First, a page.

Vienna, Austria — A senior U.S. envoy will sit eye-to-eye for the first time Saturday with a top Iranian nuclear negotiator, a sharp reversal in U.S. policy that aims to entice Tehran into ending activities that could be used to make atomic weapons.
The move to send Undersecretary of State William Burns to the Geneva nuclear talks has raised the hackles of Washington hardliners who say it signals U.S. weakness. But supporters insist because both Tehran and the United States want to ease tensions, the move could breathe life into deadlocked nuclear talks.
On the eve of the meeting, French Foreign Minister Bernard Kouchner said the talks offered hope for a peaceful solution to the standoff over Tehran's nuclear program. But he also expects no quick changes from Iran, which has said "the essentials" - an apparent reference to suspending uranium enrichment - will not be on the table.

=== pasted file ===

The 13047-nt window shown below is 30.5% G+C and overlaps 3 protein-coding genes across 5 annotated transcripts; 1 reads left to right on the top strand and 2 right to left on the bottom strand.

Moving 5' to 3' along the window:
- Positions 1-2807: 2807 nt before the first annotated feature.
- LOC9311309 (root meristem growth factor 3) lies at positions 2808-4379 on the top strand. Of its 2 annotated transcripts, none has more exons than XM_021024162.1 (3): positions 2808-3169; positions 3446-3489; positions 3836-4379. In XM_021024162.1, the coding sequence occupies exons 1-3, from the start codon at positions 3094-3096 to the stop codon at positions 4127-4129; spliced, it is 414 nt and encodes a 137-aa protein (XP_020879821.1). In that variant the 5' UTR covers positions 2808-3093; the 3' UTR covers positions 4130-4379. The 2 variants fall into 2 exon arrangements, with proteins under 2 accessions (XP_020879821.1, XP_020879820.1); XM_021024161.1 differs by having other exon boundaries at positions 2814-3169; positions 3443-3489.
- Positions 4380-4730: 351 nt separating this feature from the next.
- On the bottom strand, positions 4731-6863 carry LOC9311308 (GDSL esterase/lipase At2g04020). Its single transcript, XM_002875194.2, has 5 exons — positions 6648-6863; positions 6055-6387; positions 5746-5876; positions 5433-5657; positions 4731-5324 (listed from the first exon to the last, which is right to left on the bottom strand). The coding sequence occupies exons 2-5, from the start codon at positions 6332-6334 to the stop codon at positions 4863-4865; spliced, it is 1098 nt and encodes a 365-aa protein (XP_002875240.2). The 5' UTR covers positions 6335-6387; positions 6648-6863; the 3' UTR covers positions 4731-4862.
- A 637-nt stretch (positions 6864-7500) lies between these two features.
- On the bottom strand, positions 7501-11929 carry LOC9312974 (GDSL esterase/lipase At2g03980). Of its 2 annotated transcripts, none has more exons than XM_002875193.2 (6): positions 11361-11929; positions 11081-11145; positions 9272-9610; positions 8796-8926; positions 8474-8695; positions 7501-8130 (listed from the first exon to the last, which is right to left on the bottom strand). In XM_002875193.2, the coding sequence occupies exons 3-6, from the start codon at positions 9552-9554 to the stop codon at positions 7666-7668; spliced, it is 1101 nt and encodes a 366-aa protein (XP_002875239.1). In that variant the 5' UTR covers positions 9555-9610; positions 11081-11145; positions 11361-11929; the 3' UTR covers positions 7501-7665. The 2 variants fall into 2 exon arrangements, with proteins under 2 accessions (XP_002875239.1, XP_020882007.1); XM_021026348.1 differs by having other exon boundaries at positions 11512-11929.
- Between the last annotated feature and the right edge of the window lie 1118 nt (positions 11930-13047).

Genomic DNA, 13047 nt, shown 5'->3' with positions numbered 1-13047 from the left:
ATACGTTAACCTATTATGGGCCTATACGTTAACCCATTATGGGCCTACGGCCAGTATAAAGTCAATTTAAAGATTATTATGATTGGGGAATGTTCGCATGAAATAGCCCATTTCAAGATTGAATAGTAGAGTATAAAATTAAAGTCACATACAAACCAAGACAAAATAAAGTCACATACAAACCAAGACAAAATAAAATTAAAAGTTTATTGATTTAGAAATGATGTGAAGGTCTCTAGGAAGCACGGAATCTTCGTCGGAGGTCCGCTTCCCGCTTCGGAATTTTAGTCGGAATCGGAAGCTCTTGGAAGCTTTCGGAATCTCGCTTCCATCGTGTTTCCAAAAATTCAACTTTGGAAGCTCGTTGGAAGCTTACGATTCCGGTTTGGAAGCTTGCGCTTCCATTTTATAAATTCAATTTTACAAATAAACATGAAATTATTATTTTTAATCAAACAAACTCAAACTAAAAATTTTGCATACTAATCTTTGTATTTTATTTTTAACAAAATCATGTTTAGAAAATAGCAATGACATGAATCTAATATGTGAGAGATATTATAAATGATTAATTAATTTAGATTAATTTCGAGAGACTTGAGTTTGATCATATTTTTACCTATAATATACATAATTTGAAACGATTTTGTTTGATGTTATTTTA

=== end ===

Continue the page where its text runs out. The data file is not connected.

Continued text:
Initially, supporters of the negotiations say, the U.S and its allies could agree to stop pushing for new U.N. sanctions if Tehran stops expanding its uranium-enrichment capacities - setting the stage for fuller negotiations and what the West hopes will be agreement from Tehran to dismantle its enrichment program.